Aug 31, 2015 ยท 23 minutes

I’ve spent a good part of my summer digging into Uber’s business in China.

There’s no more important story for Uber right now: China will absolutely be the largest ride sharing market in the world, with high smartphone penetration, low car ownership, six mega-cities with greater than ten million people and 160 cities with a population of more than 1 million people.

While in China this past June raising capital, Uber CEO Travis Kalanick said Uber was doing 1 million rides a day there, and that China could easily eclipse the US as Uber’s largest market by the end of the year.

The fact that Uber is doing so “well” in China despite having only 11% of the market shows why the combative CEO has no choice but to win there… or at least carve out a respectable market share. Everything he’s achieved in the US is peanuts compared to China’s potential. And Kalanick has never considered himself a man who deals in peanuts.

But that single vanity number of daily rides has come at an unsustainably high cost. Uber has told investors it will spend more than $1 billion this year in China, mostly in runaway subsidies trying to buy market share. Some Chinese press and analysts have reported that that $1 billion won’t even last the year if Uber maintains current subsidies it’s been paying. And that’s before you consider that Uber plans to expand from 16 to 100 cities in China by next year.

Uber has raised a lot of money by Silicon Valley standards-- $7 billion to date. But even Uber can’t continue to subsidize this level of losses. Enter the subsidiary Uber China, which needs money fast if this house of cards is going to stay up.

In the last week, Uber China appears to have closed a $1.4 billion round of fundraising which is a wild “oversubscribed” success if you read Business Insider… and a tough sell that Chinese institutions mostly passed on if you read Bloomberg or the Financial Times. Late last week, it became clear why a round that had dragged on for more than two months suddenly became “oversubscribed”: Uber itself had ponied up one-third of the round as a show of support for the “viability” of the business.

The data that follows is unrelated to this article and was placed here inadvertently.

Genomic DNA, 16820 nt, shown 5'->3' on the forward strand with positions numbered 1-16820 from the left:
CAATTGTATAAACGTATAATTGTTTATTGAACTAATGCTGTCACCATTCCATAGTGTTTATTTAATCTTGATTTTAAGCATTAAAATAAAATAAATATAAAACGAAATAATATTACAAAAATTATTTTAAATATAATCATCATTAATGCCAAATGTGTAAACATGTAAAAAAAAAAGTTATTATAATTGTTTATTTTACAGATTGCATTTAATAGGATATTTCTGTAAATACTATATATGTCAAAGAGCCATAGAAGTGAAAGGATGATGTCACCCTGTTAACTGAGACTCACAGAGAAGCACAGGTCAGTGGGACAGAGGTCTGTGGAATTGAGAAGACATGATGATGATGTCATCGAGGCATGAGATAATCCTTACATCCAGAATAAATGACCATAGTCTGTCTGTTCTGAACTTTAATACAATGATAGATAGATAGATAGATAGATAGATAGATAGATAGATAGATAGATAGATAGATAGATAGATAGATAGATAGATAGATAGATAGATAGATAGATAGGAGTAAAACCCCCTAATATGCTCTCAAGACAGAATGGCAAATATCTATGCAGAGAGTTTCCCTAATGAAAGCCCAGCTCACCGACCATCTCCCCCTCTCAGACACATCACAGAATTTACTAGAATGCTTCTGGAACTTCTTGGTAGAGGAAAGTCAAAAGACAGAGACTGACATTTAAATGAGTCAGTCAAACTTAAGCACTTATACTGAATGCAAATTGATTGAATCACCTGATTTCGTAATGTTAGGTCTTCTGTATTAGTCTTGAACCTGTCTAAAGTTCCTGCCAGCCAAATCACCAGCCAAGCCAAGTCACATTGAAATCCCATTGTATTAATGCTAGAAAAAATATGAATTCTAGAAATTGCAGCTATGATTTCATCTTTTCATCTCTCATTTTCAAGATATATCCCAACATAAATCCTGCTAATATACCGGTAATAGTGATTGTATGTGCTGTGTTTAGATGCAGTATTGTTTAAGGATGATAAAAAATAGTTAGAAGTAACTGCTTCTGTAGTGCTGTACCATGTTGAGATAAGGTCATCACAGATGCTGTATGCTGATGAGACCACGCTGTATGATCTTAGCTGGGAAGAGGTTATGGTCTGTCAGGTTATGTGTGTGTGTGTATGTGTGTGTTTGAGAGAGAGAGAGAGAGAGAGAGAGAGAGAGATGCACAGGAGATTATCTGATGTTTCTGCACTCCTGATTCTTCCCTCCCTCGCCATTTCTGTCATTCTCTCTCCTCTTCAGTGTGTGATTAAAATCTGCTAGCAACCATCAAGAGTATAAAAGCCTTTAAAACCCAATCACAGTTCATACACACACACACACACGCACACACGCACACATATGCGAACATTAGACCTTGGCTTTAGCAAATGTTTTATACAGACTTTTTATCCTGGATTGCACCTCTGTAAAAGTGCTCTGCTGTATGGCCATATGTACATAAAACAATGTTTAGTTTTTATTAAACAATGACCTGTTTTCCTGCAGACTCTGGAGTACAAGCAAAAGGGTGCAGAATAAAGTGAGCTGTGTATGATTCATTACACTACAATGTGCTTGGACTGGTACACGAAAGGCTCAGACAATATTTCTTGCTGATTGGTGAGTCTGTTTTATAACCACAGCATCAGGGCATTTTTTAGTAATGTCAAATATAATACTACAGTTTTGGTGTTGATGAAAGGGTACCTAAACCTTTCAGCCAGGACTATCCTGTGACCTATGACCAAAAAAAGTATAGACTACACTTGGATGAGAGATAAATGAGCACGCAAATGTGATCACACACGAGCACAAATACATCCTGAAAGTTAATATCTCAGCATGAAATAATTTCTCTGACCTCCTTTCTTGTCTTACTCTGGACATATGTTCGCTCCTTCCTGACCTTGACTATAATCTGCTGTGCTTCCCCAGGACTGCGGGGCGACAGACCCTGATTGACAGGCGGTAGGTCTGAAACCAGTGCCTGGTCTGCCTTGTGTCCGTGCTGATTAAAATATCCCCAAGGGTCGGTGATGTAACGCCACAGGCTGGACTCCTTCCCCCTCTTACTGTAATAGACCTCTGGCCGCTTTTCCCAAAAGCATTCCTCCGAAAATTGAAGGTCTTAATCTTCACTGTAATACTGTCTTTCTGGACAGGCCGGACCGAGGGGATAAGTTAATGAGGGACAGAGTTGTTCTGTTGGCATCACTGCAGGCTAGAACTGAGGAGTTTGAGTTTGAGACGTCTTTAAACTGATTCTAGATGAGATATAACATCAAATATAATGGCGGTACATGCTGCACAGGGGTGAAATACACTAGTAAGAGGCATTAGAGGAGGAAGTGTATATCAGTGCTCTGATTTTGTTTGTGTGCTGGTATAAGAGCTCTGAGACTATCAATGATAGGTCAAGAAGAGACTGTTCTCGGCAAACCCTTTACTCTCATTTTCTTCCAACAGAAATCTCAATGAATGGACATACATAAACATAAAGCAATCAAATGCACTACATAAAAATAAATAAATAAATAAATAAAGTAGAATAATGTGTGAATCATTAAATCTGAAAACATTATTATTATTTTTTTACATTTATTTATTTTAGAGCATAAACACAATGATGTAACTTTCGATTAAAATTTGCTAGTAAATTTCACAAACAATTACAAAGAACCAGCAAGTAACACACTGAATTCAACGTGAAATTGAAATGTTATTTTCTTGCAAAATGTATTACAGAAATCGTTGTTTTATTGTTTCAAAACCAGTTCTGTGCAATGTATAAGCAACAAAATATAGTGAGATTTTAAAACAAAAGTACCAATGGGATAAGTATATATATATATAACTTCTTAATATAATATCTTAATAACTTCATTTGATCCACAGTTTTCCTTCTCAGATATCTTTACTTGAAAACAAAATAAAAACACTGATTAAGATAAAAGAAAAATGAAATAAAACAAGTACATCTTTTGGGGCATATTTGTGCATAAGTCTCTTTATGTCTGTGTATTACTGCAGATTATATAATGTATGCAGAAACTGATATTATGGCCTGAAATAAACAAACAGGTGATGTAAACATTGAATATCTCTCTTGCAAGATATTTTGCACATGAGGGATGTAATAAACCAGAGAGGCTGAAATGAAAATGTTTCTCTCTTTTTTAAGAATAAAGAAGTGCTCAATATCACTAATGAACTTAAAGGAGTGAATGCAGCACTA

Uber has now publicly committed at least $1.5 billion to winning China-- a decent chunk of its total fundraising to date. Trying to even gain modest market share in China is the biggest single financial gamble of Uber’s life as a company so far, and it may well be Travis Kalanick’s Waterloo. Exactly one number looks fantastic when you look at it half a world away: Total rides per day. Dig underneath that and it’s an unsustainable mess with an all-but-inevitable shut down by the Chinese government looming at some point.

No scandal has made a dent in Uber’s growth in the US, and yet in China little has gone the company’s way. Just when it appeared to be driving a wedge in the market, its two biggest competitors merged into a massive goliath called Didi Kuaidi, backed by Softbank, Alibaba, and Tencent.

Thanks to that merger, Uber has found itself fighting… a company very much like itself. Didi has far deeper pockets, a massive lead with some 78% market share, a greater advantage to bend the local government in its favor, and plays just as much hardball as Uber. A month after the two merged, Uber found itself blocked on Tencent’s WeChat: An essential channel for reaching customers in China. Next might be Uber’s Chinese payment platform Alipay.

Another Didi backer? The state-owned Beijing Automotive Group. It’s just one of several partnerships we’ve heard about between the government and Didi. The Chinese government not only has a nationalistic and national security incentive to ban Uber, it appears to have a financial incentive too.

As we’ve been reporting for weeks, in China, Uber is getting Uber’d.

But that’s only the beginning. Dig deeper into the Chinese ride sharing market, and you’ll find that Uber’s problems are even bigger than the ones we’ve already reported. I’ve spent weeks trying to get to the bottom of these problems, well reported in the Chinese press and covered by a handful of US financial press with strong Chinese bureaus: Rampant fraud, even less reliable driver background checks, wildly conflicting accounts of fundraising for Uber China, Uber China’s lack of any local management or leadership, and the impact that’s having on the Uber rider experience in China.

Across a dozen interviews over the last few weeks, I’ve come up with more questions than answers. But the picture emerging is almost antithetical to the Uber we know in the US.

Say what you will about Uber US, the company is usually tactically brilliant. But in China, Uber is a house of cards that could fall at any point -- if either the private capital markets dry up or the government decides to shut it down. Sources say that senior management is concerned enough that a six-person China committee chaired by Kalanick himself meets three times a week (presumably in “the war room”) to navigate the mess.

Uber has played a risky game: Raising money at escalating valuations by showing up-and-to-the-right hockey stick growth, painting a story of all-but-certain global domination. But it’s becoming clear that Uber simply can’t win the world’s largest ridesharing market, despite already committing more than one seventh of all the funding it has ever raised to chasing it.